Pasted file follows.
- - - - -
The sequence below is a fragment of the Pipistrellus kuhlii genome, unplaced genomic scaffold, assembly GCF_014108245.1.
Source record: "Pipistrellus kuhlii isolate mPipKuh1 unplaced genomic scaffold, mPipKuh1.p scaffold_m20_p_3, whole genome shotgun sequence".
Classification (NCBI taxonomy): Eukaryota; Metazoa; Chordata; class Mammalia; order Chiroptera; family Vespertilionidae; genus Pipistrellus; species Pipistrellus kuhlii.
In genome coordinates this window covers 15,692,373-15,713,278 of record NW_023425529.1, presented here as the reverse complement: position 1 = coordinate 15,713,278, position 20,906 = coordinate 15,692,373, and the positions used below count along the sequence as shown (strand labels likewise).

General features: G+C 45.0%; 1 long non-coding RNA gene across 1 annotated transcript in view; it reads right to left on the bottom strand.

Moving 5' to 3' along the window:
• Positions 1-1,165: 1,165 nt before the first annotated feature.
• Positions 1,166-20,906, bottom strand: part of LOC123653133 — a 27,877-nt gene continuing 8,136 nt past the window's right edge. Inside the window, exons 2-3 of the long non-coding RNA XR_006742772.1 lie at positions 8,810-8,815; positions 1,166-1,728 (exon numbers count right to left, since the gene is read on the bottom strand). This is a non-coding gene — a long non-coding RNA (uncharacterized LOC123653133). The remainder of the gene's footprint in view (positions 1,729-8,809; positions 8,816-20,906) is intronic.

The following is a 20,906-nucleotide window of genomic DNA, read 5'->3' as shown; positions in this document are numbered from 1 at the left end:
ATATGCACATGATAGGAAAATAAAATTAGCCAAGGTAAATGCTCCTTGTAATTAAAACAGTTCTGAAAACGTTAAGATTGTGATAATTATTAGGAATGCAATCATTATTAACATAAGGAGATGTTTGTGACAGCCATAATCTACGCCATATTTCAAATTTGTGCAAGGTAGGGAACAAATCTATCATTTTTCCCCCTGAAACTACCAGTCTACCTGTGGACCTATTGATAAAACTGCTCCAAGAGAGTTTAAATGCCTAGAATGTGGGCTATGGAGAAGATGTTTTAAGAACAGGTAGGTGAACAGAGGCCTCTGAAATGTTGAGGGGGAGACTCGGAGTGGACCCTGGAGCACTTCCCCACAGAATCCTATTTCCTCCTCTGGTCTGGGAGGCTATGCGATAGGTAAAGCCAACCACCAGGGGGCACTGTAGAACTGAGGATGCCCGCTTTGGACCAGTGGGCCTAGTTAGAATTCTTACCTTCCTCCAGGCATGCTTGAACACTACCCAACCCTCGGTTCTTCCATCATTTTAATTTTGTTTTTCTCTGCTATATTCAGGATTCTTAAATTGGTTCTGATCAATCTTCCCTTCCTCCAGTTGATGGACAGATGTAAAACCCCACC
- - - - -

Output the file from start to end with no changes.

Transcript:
The sequence below is a fragment of the Pipistrellus kuhlii genome, unplaced genomic scaffold, assembly GCF_014108245.1.
Source record: "Pipistrellus kuhlii isolate mPipKuh1 unplaced genomic scaffold, mPipKuh1.p scaffold_m20_p_3, whole genome shotgun sequence".
Classification (NCBI taxonomy): Eukaryota; Metazoa; Chordata; class Mammalia; order Chiroptera; family Vespertilionidae; genus Pipistrellus; species Pipistrellus kuhlii.
In genome coordinates this window covers 15,692,373-15,713,278 of record NW_023425529.1, presented here as the reverse complement: position 1 = coordinate 15,713,278, position 20,906 = coordinate 15,692,373, and the positions used below count along the sequence as shown (strand labels likewise).

General features: G+C 45.0%; 1 long non-coding RNA gene across 1 annotated transcript in view; it reads right to left on the bottom strand.

Moving 5' to 3' along the window:
• Positions 1-1,165: 1,165 nt before the first annotated feature.
• Positions 1,166-20,906, bottom strand: part of LOC123653133 — a 27,877-nt gene continuing 8,136 nt past the window's right edge. Inside the window, exons 2-3 of the long non-coding RNA XR_006742772.1 lie at positions 8,810-8,815; positions 1,166-1,728 (exon numbers count right to left, since the gene is read on the bottom strand). This is a non-coding gene — a long non-coding RNA (uncharacterized LOC123653133). The remainder of the gene's footprint in view (positions 1,729-8,809; positions 8,816-20,906) is intronic.

The following is a 20,906-nucleotide window of genomic DNA, read 5'->3' as shown; positions in this document are numbered from 1 at the left end:
ATATGCACATGATAGGAAAATAAAATTAGCCAAGGTAAATGCTCCTTGTAATTAAAACAGTTCTGAAAACGTTAAGATTGTGATAATTATTAGGAATGCAATCATTATTAACATAAGGAGATGTTTGTGACAGCCATAATCTACGCCATATTTCAAATTTGTGCAAGGTAGGGAACAAATCTATCATTTTTCCCCCTGAAACTACCAGTCTACCTGTGGACCTATTGATAAAACTGCTCCAAGAGAGTTTAAATGCCTAGAATGTGGGCTATGGAGAAGATGTTTTAAGAACAGGTAGGTGAACAGAGGCCTCTGAAATGTTGAGGGGGAGACTCGGAGTGGACCCTGGAGCACTTCCCCACAGAATCCTATTTCCTCCTCTGGTCTGGGAGGCTATGCGATAGGTAAAGCCAACCACCAGGGGGCACTGTAGAACTGAGGATGCCCGCTTTGGACCAGTGGGCCTAGTTAGAATTCTTACCTTCCTCCAGGCATGCTTGAACACTACCCAACCCTCGGTTCTTCCATCATTTTAATTTTGTTTTTCTCTGCTATATTCAGGATTCTTAAATTGGTTCTGATCAATCTTCCCTTCCTCCAGTTGATGGACAGATGTAAAACCCCACC